Teaching theories of IR (or of anything really) doesn’t have to be done in an unstimulating way that puts students to sleep. I find that it often helps to relate complex, theoretical ideas to scenes that can be visualized and are either commonplace or known to students from pop culture. This is where I usually reference themes from or situations in movies or TV series in order to make sure students grasp theoretical concepts of IR.
One such movie series that has proven useful is the Back to the Future (BTTF) trilogy. The movies were first released in 1985, 1989, and 1990, respectively. Throughout the trilogy, protagonist Marty McFly journeys to four different points in time: 1885, 1955, 1985, and 2015. As such, it also took a stab at predicting 2015 from a 1980s perspective. The fact that “the future” was set in 2015 is why the trilogy re-appeared frequently in the media last year and even in the current presidential race. The different time periods in BTTF have been valuable for bringing concepts in courses such as IPE and IR theory to life.
Though there are surely many more examples, I identified four “best uses” of BTTF for connecting it to IR theoretical themes: (1) power-transition theory/U.S. global hegemony, (2) IPE export-led development strategies, (3) realism’s assumption that history repeats itself, and (4) constructivism’s challenge that anarchy is what states make of it.
The first two great analogies from BTTF have to do with Japan’s economic miracle post-World War II up until the 1990s and the theories and themes that can be associated with that, e.g., export-led development strategies, the rise and fall of great powers, and power-transition-theory. When Marty travels to 2015 in BTTF II, his future boss, who is Japanese, fires him for professional misconduct while skyping in from Japan. In the late 1980s, Japan was seemingly on track to replace the U.S. as the global hegemon in the near- to mid-future. This would most suitably illustrate power-transition theory and may relate just as well to not only Japan’s rise but also the current rise of China, which may experience a trajectory similar to that of Japan. That way, students can easily see how people viewed Japan in the 1980s; people in 1989 thought that by 2015, the Japanese would be “the future masters.” This can be compared to today’s prospective thinking concerning China. I have also used this scene when talking about the renewalist vs. declinist debate in IPE regarding U.S. global hegemony.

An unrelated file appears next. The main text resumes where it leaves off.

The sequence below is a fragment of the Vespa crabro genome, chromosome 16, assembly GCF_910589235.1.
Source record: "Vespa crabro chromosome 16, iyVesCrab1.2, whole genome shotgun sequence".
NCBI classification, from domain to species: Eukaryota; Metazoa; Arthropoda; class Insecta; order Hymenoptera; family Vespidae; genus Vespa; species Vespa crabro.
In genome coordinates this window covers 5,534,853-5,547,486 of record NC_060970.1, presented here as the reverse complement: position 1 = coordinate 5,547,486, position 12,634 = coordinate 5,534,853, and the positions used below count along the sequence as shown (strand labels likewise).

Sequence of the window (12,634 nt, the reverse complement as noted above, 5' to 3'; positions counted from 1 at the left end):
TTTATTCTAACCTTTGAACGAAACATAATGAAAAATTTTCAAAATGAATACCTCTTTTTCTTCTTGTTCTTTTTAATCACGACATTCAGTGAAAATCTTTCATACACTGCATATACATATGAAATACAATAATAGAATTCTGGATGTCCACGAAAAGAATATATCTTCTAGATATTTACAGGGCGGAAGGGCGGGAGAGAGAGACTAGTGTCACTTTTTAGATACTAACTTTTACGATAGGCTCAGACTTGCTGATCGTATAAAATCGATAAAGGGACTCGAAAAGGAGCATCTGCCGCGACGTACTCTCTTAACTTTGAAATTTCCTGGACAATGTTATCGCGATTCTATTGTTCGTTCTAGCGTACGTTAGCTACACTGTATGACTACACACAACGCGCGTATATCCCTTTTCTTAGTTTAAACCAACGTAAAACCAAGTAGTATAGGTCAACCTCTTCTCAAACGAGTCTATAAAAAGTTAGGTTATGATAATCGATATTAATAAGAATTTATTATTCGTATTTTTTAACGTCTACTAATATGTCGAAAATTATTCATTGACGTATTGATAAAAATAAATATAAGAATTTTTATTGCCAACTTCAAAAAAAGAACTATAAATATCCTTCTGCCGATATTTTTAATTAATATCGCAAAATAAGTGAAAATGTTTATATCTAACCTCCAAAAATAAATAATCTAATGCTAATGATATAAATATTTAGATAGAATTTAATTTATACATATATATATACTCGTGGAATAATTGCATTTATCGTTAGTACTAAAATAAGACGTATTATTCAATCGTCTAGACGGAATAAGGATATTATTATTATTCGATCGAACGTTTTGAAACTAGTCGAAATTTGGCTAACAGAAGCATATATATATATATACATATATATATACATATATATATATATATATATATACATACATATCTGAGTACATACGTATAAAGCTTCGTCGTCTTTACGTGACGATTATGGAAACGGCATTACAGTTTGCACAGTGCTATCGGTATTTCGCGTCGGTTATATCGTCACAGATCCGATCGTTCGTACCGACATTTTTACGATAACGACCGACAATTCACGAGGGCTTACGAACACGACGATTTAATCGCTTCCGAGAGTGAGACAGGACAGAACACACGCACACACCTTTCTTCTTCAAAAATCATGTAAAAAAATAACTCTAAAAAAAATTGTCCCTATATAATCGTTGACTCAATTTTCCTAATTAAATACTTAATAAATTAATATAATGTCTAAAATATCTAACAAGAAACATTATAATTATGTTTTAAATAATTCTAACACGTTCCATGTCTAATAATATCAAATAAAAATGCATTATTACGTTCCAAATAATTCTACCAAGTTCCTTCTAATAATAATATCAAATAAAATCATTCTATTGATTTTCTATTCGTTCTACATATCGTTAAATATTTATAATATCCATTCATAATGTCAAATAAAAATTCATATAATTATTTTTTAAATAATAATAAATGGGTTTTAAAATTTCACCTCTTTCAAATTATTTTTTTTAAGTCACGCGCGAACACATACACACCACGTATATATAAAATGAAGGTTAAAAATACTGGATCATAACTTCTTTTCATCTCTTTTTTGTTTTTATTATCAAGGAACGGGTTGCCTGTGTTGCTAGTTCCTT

The second scene is also related to Japan. In BTTF III, in order to save Doc Brown from certain death in 1885, Marty finds himself having to repair the DeLorean time machine in 1955 with the help of Doc’s younger self. When (younger) Doc Brown finally discovers the auto part that caused the problem, he says: “No wonder this circuit failed. It says ‘Made in Japan.’” Marty retorts, “What do you mean, Doc? All the best stuff is made in Japan.” Young Doc exclaims, “Unbelievable!” This may also be used for economic development theories in IPE, like export-led development strategies and “competitive advantage” using industrial targeting, which exemplify how Japan went from the shattered, post-World War II economy that Doc referred to in 1955 to the advanced, high-tech economy and second largest market in the world by 1985.
The third and fourth references in BTTF are more closely related to IR theories, especially realism and constructivism: Villain Biff Tannen—together with his 1885 ancestor “Mad Dog” and 2015 grand-son Griff—plays the antagonist in all four time periods that Marty finds himself in. Whenever he is, there is really no running away from conflict with a Tannen bully for Marty. In class, this can easily be linked to the realist concept of IR as a cycle in which history (and conflict) repeats itself—tragically so, if one believes John J. Mearsheimer. After the third movie was released in 1990, one of Mearsheimer’s most famous articles came out in International Security. In its title, he himself used a reference to BTTF to predict what would happen to Europe post-Cold War, i.e., that history will repeat itself: “Back to the Future: Instability in Europe after the Cold War.”
Like Mearsheimer’s realist article, the movie may actually also be connected to a famous constructivist publication. Though Mearsheimer clearly made an intentional reference to BTTF, the following IR connection may or may not be deliberate. In one of the last scenes of BTTF III, Doc Brown gives the trilogy a nice moral conclusion by stating, “The future is whatever you make of it; so make it a good one!” Constructivist Alexander Wendt’s 1992 article “Anarchy is What States Make of it: The Social Construction of Power Politics” picks up this line (and logic) from Doc Brown, i.e., that it is what one makes of something, whether that be the future or anarchy. Early constructivist works like Wendt’s are mainly reactions to realist assumptions as well as their inherent over-simplicity (or “parsimony”). Therefore, it may not be too far-fetched to think that Wendt in 1992 wanted to react not only to the realist Mearsheimer (among others) but also to his 1990 article title reference to BTTF. IR scholarship never actually identified Wendt’s title as a BTTF movie reference, but I do think that it likely is one. Without speculating further, given that I already use the BTTF analogy to talk about realism in class, it is only natural for me to come back to it when talking about constructivism.
BTTF is only one source of movie references for the classroom. Still, I think it’s one of the best because it gives us a window to the past and the future—both from a 1985 perspective—and it was of some importance in the titles of IR theory articles, too. In the end, though, your theory class can be whatever you make of it; so make it an accessible one!